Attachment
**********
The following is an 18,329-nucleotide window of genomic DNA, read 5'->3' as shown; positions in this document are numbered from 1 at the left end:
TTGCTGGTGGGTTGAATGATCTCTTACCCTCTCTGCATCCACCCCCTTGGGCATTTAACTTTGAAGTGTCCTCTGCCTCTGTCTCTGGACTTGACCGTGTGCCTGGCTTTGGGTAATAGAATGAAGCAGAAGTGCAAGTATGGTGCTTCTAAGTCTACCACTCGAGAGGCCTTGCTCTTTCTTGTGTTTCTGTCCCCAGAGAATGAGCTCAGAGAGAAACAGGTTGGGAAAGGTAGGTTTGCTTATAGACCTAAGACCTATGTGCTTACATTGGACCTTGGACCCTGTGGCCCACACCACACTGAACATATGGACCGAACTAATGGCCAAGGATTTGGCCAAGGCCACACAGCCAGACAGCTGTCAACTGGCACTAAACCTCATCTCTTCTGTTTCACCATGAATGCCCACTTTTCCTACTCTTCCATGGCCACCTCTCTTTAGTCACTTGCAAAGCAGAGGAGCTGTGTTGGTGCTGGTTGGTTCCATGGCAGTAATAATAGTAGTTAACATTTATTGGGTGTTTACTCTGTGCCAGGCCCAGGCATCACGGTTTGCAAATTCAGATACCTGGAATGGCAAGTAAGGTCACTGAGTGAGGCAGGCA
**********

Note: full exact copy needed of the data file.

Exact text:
The following is an 18,329-nucleotide window of genomic DNA, read 5'->3' as shown; positions in this document are numbered from 1 at the left end:
TTGCTGGTGGGTTGAATGATCTCTTACCCTCTCTGCATCCACCCCCTTGGGCATTTAACTTTGAAGTGTCCTCTGCCTCTGTCTCTGGACTTGACCGTGTGCCTGGCTTTGGGTAATAGAATGAAGCAGAAGTGCAAGTATGGTGCTTCTAAGTCTACCACTCGAGAGGCCTTGCTCTTTCTTGTGTTTCTGTCCCCAGAGAATGAGCTCAGAGAGAAACAGGTTGGGAAAGGTAGGTTTGCTTATAGACCTAAGACCTATGTGCTTACATTGGACCTTGGACCCTGTGGCCCACACCACACTGAACATATGGACCGAACTAATGGCCAAGGATTTGGCCAAGGCCACACAGCCAGACAGCTGTCAACTGGCACTAAACCTCATCTCTTCTGTTTCACCATGAATGCCCACTTTTCCTACTCTTCCATGGCCACCTCTCTTTAGTCACTTGCAAAGCAGAGGAGCTGTGTTGGTGCTGGTTGGTTCCATGGCAGTAATAATAGTAGTTAACATTTATTGGGTGTTTACTCTGTGCCAGGCCCAGGCATCACGGTTTGCAAATTCAGATACCTGGAATGGCAAGTAAGGTCACTGAGTGAGGCAGGCA